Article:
The corporate cash ratio – the share of liquid assets in total assets – comoves with employment in the US. This column argues that disentangling liquidity shocks and credit shocks is key to understanding this comovement, and that liquidity shocks appear to be crucial. These shocks make production less attractive or more difficult to finance, while they also generate a need for internal liquidity to pay wages, which can be satisfied by holding more cash.
Philippe Bacchetta, Kenza Benhima, Céline Poilly, Thursday, February 19, 2015
Tatiana Didier, Roberto Rigobon, Sergio Schmukler, Monday, November 12, 2012
Investment through global funds increases year on year. But how and where are global funds’ portfolios allocated? How and which recipient countries, underlying investors, and policymakers benefit? This column argues that global funds in fact represent restrictive investment practises. If we want as many countries, investors and companies to benefit as possible, we must aim to change global funds’ organisational structures and thereby managers’ behaviour.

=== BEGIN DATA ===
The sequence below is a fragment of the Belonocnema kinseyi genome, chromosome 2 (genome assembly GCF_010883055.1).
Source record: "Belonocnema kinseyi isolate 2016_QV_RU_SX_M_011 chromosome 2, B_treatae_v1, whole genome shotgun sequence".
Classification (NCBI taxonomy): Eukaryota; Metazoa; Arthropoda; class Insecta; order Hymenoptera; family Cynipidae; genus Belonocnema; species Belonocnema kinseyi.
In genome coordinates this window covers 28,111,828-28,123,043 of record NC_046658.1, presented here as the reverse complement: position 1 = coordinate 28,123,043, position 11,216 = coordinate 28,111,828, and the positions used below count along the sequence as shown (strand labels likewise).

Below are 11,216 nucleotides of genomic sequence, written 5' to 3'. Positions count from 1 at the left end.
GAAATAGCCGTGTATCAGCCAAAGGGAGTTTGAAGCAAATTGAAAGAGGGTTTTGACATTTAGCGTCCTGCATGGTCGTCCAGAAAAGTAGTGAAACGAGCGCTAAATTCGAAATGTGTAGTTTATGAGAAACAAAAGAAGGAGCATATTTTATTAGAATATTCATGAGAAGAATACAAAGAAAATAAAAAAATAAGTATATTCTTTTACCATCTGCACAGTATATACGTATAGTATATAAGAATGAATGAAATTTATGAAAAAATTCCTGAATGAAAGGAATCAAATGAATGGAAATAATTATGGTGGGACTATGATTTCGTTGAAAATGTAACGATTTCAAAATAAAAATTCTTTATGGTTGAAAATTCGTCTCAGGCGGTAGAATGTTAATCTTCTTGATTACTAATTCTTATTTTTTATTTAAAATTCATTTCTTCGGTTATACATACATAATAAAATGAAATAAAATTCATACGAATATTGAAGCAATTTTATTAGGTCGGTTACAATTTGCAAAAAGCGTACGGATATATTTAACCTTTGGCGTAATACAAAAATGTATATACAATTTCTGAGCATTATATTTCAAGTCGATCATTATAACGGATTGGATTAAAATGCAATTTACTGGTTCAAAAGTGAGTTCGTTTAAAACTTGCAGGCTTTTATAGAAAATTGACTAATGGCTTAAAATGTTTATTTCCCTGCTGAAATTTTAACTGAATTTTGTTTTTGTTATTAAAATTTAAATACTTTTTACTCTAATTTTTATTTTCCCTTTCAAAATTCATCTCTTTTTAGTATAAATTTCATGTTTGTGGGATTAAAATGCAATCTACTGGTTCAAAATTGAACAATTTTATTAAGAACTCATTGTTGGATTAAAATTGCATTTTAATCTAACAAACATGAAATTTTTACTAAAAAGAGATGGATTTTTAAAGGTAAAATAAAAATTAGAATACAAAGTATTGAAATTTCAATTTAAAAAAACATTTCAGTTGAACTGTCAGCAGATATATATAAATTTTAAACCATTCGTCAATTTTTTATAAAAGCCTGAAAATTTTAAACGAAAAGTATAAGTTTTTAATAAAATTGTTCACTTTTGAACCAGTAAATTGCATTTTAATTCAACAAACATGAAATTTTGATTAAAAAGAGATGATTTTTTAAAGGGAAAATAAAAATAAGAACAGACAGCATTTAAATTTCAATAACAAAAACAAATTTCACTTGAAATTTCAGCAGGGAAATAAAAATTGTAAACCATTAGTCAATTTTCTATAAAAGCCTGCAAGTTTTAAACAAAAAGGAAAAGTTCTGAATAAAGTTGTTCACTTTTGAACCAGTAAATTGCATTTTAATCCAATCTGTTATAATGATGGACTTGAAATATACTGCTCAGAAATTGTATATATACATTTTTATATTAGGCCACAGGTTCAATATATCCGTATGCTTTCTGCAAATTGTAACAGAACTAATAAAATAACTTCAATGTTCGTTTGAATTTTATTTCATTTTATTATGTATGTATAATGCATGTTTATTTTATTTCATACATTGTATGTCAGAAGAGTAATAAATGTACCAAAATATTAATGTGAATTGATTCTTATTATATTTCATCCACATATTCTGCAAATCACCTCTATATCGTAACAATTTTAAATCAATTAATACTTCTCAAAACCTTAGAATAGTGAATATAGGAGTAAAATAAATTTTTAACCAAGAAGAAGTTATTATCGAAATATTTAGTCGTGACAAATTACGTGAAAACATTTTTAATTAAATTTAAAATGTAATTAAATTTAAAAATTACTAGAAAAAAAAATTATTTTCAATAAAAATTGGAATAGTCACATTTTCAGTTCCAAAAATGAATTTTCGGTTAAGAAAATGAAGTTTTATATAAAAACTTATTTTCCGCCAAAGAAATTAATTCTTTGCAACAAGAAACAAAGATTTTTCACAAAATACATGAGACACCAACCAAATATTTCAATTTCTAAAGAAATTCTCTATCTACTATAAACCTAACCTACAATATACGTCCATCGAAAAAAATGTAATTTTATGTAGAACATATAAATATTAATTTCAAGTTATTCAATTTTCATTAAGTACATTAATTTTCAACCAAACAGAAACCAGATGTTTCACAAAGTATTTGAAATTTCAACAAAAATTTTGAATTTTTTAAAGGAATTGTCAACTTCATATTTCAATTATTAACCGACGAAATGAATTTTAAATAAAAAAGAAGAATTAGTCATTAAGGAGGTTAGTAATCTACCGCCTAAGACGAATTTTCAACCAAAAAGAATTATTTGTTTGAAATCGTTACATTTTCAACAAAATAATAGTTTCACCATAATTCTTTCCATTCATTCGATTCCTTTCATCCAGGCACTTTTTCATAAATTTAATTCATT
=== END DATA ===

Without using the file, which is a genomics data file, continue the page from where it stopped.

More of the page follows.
Kathryn Graddy, Friday, January 4, 2008
The market for unusual assets has grown in recent years. Here is a column that reviews the evidence on the market for violins, showing that they have provided a relatively stable return, with low, and in some cases negative, correlation to other assets.